"Endearing" isn't generally the first word that springs to mind regarding someone who kills Commie hordes for a living, but in Sylvester Stallone's case, it somehow applies. I mean, don't get me wrong—this isn't to say that movies like Rhinestone or D-Tox don't deserve to be buried in a lead-lined vault, but only to note that in his best films and (especially) talk show appearances, the actor can give off a mightily disarming vibe: Smarter than you'd expect, but maybe not quite as smart as he thinks he is.
Rambo, Stallone's attempt to keep ringing the retro cherries after the success of last year's Rocky Balboa, stays on the verge of being a rousing dumbass flick at all times—you've never seen so many mid-air organs—yet its combination of outrageous bodily trauma and beagle-eyed moments of reflection never quite makes it go over the top. Stallone's script finds our hero recovering from the events of 1988's Rambo III (AKA "the one where he drove a tank into a helicopter") by catching cobras in Thailand. Said idyllic life is disrupted, however, with the arrival of a bunch of clueless do-gooder Americans attempting to cross the border into Burma. When they get captured by a cartoonishly evil platoon of soldiers, Rambo reluctantly teams up with a stereotyped bunch of mercenaries to stomp righteous ass.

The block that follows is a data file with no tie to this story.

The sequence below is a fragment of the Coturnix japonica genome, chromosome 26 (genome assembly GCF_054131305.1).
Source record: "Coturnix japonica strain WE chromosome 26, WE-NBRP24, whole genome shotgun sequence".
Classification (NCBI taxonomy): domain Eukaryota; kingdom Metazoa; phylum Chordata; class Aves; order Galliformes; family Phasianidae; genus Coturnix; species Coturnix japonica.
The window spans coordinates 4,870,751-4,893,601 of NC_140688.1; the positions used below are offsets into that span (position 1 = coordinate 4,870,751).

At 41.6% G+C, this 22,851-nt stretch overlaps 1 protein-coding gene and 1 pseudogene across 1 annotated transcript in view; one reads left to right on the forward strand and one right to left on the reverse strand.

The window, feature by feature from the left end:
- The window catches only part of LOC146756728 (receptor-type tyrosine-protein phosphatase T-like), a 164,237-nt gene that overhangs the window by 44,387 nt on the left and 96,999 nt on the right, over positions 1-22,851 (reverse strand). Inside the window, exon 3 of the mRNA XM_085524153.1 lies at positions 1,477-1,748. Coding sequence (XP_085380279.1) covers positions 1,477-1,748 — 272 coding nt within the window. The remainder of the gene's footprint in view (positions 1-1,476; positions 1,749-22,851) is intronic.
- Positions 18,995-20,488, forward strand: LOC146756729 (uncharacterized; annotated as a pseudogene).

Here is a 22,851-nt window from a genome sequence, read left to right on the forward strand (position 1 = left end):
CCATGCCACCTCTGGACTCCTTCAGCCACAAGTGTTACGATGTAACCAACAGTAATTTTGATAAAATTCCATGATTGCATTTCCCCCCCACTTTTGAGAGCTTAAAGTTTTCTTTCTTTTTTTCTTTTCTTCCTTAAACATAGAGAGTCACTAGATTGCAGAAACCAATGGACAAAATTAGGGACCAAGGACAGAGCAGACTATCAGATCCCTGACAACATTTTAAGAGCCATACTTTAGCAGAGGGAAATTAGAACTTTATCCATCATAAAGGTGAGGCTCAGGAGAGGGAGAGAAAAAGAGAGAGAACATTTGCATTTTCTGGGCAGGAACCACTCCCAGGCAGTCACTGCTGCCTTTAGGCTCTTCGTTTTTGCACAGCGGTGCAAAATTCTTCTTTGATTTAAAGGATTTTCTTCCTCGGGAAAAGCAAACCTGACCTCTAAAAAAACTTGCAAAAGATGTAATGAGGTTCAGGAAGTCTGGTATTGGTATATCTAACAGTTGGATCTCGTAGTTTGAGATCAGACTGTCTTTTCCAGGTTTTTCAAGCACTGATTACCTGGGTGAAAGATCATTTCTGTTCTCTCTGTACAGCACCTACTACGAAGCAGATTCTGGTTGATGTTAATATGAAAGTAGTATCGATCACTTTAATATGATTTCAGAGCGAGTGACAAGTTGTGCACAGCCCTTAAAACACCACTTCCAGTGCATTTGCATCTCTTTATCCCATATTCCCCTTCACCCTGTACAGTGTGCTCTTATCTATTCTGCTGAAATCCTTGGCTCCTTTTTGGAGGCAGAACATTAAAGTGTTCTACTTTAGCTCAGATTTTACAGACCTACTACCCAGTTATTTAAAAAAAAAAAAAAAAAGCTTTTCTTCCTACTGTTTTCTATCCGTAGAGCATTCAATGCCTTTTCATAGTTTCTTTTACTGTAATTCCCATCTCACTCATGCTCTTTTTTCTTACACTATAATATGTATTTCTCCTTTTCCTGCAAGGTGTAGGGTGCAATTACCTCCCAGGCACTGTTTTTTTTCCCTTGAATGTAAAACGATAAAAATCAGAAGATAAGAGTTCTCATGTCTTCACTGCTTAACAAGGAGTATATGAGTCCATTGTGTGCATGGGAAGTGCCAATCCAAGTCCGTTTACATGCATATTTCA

It's only in this final act, particularly when Stallone gets the chance to go ape-shit with a Jeep-mounted machine gun, that Rambo starts to approach the kind of idgit Valhalla that it's been promising all along. Body parts go flying, blood gets applied with a fire hose, spleens decorate the trees, and the film becomes almost a perfect replication of those smeary propagandist war comics that can be found at your sleazier yard sales. All it needs, really, are some word balloons saying "Arrgh!" and "You die, G.I.!"